think beyond the obvious

By Madeleine Kates

As a Western New Yorker, you know the obvious things to have in your car for the cold weather months — an ice scraper and a snow brush are a given. An extra gallon of blue squirter fluid will come in handy when you run out on the road. A flashlight that works (check it), and some extra batteries are a must. Jumper cables are an old standby in case your battery dies. But what about items that are beyond the obvious?

You probably know someone who was stranded for hours in a whiteout. There’s a whole list of items people in that predicament wish they had thought of before they found they needed them. Here are some ideas:

Clothing. If you find yourself stranded in your car in a bad snowstorm, you’re going to want to be prepared for cold temps and deep snow. Grab one of your kid’s old worn-out school backpacks and put it to use for the first time in years. You get bonus points if it has superheroes or unicorns on it! In it, pack a winter hat, gloves, and a scarf. In fact, pack two of everything because you may not be stranded alone. Throw in an extra pair of dry socks. If you have an old Snuggie® kicking around the house (admit it, you bought at least one), throw that in the backpack as well, as you may have to run the engine sparingly to heat your vehicle, while conserving gas. You’ll also want to throw in a roll of bathroom tissue and a first aid kit, just in case.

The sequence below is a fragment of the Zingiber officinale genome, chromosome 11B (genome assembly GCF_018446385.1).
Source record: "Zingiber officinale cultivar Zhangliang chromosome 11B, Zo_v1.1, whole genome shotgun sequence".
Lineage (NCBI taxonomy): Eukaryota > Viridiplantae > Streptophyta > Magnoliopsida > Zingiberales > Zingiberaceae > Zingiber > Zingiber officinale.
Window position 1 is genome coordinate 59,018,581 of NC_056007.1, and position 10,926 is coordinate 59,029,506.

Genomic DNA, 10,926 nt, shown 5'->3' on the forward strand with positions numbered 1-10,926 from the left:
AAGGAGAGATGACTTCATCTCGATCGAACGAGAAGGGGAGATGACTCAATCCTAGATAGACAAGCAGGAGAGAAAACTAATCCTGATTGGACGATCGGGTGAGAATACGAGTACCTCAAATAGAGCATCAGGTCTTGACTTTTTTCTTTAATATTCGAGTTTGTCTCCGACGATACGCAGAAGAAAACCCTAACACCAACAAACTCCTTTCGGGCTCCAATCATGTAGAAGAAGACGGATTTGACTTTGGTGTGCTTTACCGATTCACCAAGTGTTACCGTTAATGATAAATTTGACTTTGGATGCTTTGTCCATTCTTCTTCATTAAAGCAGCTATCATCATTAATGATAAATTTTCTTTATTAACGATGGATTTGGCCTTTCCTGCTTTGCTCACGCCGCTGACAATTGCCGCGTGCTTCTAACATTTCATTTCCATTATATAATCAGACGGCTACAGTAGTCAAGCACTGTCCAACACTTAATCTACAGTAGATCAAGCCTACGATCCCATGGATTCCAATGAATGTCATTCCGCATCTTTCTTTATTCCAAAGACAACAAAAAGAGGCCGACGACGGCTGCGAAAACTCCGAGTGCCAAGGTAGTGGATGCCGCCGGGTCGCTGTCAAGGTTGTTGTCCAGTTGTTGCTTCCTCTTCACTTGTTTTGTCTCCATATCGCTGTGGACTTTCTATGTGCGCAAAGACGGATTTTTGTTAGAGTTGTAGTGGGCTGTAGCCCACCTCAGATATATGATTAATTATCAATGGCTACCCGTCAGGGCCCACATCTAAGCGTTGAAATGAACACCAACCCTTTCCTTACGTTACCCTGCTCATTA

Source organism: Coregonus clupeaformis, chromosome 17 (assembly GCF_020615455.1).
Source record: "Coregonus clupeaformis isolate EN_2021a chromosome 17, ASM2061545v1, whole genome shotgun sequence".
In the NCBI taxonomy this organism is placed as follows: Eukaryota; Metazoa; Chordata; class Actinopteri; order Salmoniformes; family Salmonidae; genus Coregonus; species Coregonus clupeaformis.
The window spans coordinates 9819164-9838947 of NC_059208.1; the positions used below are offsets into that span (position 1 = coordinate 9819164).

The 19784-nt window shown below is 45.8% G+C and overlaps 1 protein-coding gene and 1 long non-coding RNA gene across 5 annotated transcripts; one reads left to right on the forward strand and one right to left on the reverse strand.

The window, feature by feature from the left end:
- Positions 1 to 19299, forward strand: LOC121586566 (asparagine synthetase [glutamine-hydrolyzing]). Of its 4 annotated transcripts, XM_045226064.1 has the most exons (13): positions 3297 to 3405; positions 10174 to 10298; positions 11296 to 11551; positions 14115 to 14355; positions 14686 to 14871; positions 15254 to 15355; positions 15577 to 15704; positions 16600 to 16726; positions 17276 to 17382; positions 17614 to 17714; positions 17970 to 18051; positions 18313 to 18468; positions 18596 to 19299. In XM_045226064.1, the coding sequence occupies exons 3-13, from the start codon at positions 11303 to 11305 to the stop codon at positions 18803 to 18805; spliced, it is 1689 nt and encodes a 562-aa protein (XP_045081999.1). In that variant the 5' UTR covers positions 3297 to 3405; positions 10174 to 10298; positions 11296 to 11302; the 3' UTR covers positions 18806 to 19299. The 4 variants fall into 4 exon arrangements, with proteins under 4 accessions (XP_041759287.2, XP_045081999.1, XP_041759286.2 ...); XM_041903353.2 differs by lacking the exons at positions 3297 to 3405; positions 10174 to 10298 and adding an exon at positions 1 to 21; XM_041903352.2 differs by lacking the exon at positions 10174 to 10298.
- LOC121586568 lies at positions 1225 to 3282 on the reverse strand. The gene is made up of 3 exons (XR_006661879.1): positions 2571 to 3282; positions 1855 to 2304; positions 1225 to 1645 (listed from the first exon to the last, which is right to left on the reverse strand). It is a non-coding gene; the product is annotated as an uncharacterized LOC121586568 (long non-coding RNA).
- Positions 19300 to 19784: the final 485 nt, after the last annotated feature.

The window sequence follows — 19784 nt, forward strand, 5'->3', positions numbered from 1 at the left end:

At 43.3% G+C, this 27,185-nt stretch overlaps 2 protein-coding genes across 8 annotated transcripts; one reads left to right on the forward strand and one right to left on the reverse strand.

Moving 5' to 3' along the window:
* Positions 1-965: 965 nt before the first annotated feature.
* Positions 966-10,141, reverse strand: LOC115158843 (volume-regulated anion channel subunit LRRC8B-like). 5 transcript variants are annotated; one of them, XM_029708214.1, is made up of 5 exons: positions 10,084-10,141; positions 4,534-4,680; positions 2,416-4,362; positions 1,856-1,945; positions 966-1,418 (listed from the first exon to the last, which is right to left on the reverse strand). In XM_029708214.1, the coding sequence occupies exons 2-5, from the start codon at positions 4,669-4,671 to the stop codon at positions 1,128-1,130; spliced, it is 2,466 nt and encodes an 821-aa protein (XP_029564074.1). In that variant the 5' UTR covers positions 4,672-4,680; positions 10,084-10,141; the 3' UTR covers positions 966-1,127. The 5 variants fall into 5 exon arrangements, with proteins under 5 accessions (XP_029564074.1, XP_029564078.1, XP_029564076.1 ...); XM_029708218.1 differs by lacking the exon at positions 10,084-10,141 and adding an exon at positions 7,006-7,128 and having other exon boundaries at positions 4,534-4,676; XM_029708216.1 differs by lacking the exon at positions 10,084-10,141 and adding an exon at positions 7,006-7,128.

Essentials. If you have medicines for which you can’t miss a dose, have an emergency supply discreetly stored in your vehicle. You’ll also want to have something to eat. Some people have medical conditions that require them to eat at certain times. Plan ahead with a supply of shelf-stable food, such as granola or protein bars. Keep in mind that packing liquids is difficult because, in the winter, they can freeze, and the containers burst.

Miscellaneous. A bag of cat litter can provide the traction you need to get out of a snowbank when your wheels are spinning. A small shovel will also help free a car stuck in deep snow. A magnetic blinking light or reflective flag can make your stranded vehicle more visible, which can keep you safer in the car. And finally, in the winter months, always keep your gas tank topped off. You never want your gas level to fall below half full because you never know when you might be stranded and need to run your car for hours to stay warm.

Planning ahead for bad weather, and thinking beyond the obvious, can make all the difference when you’re stranded in your car on a cold, wintery day.

Madeleine Kates is a Senior at Niagara University studying Life Sciences, Psychology, and Environmental Science.